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Finding surgical care that’s right for your child

Outpatient surgery centers are a trend in health care. But are they a good fit for a child?

outpatient surgery

Choosing where to have your child’s surgery can be a daunting task. What kind of care is going to make your child and family feel safest, physically and emotionally?

Technology advancements have made it possible for some procedures to be done at outpatient surgery centers. Costs can be lower at these types of locations. However, regulations for surgery centers can be less strict than those for hospitals or medical centers depending on the state.

Kentucky hospitals are held to a higher standard in terms of environmental and sanitary regulations, and must report more detailed data about infections, according to the Kentucky Administrative Regulations for Health Care Facilities, 902 KAR 20:106, from the Office of Inspector General.

Most outpatient surgery centers serve adults and children, but caring for this broad age range does not allow for a custom environment designed for kids. Also, should your child need acute care during the procedure, they may not be equipped to handle it. That means they may rely on calling 911 to have the child transported by ambulance to a hospital.

Choosing outpatient surgical care for your child

Ask these questions of your facility:

  • What is the surgeon’s history with the procedure, and how often do they perform it?
  • What is the safety record at the facility? Is it accredited and certified? Look it up at qualitycheck.org.
  • Is the anesthesiologist pediatric trained?
  • Will radiology or other diagnostic tests be reviewed by a pediatric radiologist?
  • What is the backup plan if my child needs a higher level of medical care? How close is the surgery center to a hospital if my child needs to be unexpectedly admitted?
  • Is there anyone to help explain the procedure to my child and help calm their fears?

At a children’s hospital outpatient surgery department, if a child needs additional care during or after a procedure, the team is fully prepared. The surgical team consists of pediatric specialty trained physicians and caregivers who are able to provide anesthesia, surgical expertise and any needed medical care for infants to adolescents.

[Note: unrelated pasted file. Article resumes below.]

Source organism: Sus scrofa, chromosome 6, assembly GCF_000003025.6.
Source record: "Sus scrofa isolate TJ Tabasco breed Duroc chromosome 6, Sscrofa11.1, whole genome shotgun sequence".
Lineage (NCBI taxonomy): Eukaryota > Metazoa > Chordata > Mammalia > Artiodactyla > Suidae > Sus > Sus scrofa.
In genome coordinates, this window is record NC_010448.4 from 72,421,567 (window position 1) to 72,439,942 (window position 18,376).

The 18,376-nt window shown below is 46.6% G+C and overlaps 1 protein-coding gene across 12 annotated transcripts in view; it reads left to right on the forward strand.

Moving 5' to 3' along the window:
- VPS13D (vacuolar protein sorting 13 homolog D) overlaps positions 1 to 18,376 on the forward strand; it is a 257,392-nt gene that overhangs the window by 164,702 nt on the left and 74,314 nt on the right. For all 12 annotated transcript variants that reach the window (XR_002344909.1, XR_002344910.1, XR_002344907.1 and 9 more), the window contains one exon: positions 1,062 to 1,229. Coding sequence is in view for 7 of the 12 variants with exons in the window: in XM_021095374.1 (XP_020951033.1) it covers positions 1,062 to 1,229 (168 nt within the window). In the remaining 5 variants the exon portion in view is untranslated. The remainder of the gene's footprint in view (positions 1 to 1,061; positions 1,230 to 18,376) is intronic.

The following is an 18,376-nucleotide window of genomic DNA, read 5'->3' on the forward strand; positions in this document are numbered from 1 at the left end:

Children’s bodies have different needs and react differently than an adult’s. A pediatric radiology team is trained to capture diagnostic images using the lowest safe dose of radiation depending on the size of the child.

Child life therapists also are an important feature of a children’s hospital team. They are specially trained to help calm the fears of children (and families!) while helping them cope with unfamiliar experiences.

Calming fears: A mom’s experience makes her decision easy

When Lauren Davis’ daughter, Avery, needed ear tubes removed, she was old enough to fear the unknown.

During the presurgery consultation, Avery peppered her surgeon with questions — her eyes as big as saucers. “Is it going to bleed?” “Will I have a shot?” She was in tears.

When the day of her surgery arrived, the staff of Norton Children’s Medical Center catered to Avery to put her, as well as mom, at ease.

“From the moment we walked in they made her feel like she was the star of the show,” Davis said.

Mom and daughter had matching wristbands. Avery picked out her own gown, and staff told her how the sticker on her finger would track her pulse.

Just for Kids

Norton Children’s Hospital, Norton Women’s & Children’s Hospital and Norton Children’s Medical Center all have pediatric outpatient surgery departments and emergency departments designed to care for children from infants to age 18.

“Every step along the way Avery got a kid-friendly explanation to make sure her questions were answered and her fears were calmed. She also planned her postsurgery snack out for after she woke up,” Davis said. “While they answered her questions, I felt my fears fade too.”

Avery’s biggest request was met over and above: She enjoys pretending to be a doctor. During surgery prep, she asked for gloves, Band-Aids, extra gauze and anything extra the nurses had. She told them she was building a doctor’s kit. When she awoke, they had assembled a bag of one-time items they used during her surgery: oxygen mask, tubing, etc.

“A week later we got a get-well card from the surgery staff. It was addressed ‘Dr. Avery Davis’ and had Doc McStuffins stickers inside,” Davis said. “As a mom, I thought the surgery went great, follow-up was a breeze and the experience changed my mind forever. Children need medical care in a place designed especially for them with people who are trained to care for them — Norton Children’s is the place. Providing this type of care in this way is a calling, I’m sure of it now.”

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